Main Library - Carolina Room Resources
The largest collection of papers on microfilm includes the
Charlotte News (1888-1985) and the Charlotte Observer (1893 - ).
Unfortunately the older editions are not indexed and not part of
the clipping files. A citation is necessary or a lengthy search
of the papers is required. Many newspapers, many from the 19th
century, that are no longer published can be read on microfilm.
These too are an excellent window in time but are not indexed and
must be searched individually.
Current subscriptions to the Charlotte Observer and the
Raleigh News and Observer are maintained on microfilm.
Paper copies of each are kept until microfilm copies arrive.
Carolina Room maintains subscriptions to 12 other NC and SC
papers. These however are only retained for two weeks.
Full-text access of the Charlotte Observer is available (1985
to the present) to anyone for a nominal fee on the World Wide Web
<www.charlotte.com>, a service of the Charlotte Observer.
Full text access to the Charlotte Observer is available at
no cost on many public access computers at all Library locations,
including the Carolina Room.
All Library locations, including the Carolina Room, offer
access to ProQuest Direct's North Carolina Newsstand
which provides full-text coverage of the Greensboro News &
Record, Wilmington Morning Star, and the Raleigh
News & Observer, plus selected coverage of other regional
sources. ProQuest Direct is one of many online electronic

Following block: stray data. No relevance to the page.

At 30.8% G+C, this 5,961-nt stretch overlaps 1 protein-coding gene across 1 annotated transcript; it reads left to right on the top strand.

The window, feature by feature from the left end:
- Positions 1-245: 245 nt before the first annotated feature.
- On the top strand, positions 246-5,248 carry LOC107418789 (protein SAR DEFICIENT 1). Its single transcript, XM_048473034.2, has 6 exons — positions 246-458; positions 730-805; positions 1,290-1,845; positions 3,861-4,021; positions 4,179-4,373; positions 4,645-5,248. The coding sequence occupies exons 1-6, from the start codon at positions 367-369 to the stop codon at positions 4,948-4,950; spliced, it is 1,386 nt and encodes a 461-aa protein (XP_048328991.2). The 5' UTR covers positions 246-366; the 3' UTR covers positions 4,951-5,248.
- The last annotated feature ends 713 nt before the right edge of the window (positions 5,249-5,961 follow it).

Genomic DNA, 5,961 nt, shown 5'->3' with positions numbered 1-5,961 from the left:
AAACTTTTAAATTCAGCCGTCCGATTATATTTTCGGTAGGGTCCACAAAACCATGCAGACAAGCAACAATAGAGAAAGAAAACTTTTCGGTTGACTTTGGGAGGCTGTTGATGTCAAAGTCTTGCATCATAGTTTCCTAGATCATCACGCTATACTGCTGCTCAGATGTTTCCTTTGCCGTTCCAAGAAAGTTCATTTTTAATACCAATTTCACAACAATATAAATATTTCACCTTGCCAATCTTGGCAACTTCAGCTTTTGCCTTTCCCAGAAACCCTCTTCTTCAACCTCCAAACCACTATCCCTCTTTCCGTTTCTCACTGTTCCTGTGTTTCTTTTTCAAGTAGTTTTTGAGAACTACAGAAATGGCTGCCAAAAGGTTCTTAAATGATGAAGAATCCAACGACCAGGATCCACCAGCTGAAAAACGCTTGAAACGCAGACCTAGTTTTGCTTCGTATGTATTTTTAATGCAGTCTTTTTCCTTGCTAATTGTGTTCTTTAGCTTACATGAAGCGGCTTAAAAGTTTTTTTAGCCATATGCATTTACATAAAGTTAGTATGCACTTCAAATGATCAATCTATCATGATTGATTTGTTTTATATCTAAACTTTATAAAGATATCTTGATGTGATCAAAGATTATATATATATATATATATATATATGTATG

services provided to North Carolina Libraries through NCLive
This collection spans from 1956 to 1996 with 12 file drawers
of clippings in a limited number of subject headings. Today, 120
drawers are filled with literally thousands of folders with
almost as many subject headings. They are organized much like the
local history information. Major classifications are Charlotte,
Mecklenburg County, North Carolina. A small segment of the
collection is devoted to South Carolina.
These clippings are especially valuable because the local
paper is not indexed before 1985.
More than 400 titles are represented in this collection.
Approximately 50% are active subscriptions that cover subjects
ranging from poety to wildlife, from nature to politics. Back
issues of many are bound for preservation. The periodicals often
provide excellent supplemental information for the serious
One of the Carolina Room's main collection focuses is
Genealogy. The department specializes in the eastern part of the
United States with very strong emphasis on North Carolina, South
Carolina, Tennessee, Virginia, and Georgia.
Census - More than 30 states are represented
in the collection of Census of Population microfilm and print
materials. The years available vary from state to state. For
patrons visiting the library, missing film can be ordered from
the American Genealogical Lending Library. One of the first
avenues of ancestral research is access to census records.
Many items provide valuable information. However due to their
physical nature, e.g. too fragile, too small, it is not practical
to catalog and shelve these items. These are kept in the vertical
files along with newspaper clippings. For example, a promotional
brochure by the Asheville Chamber of Commerce could include
demographic data. This would be placed in North Carolina - Cities
and Towns - Asheville.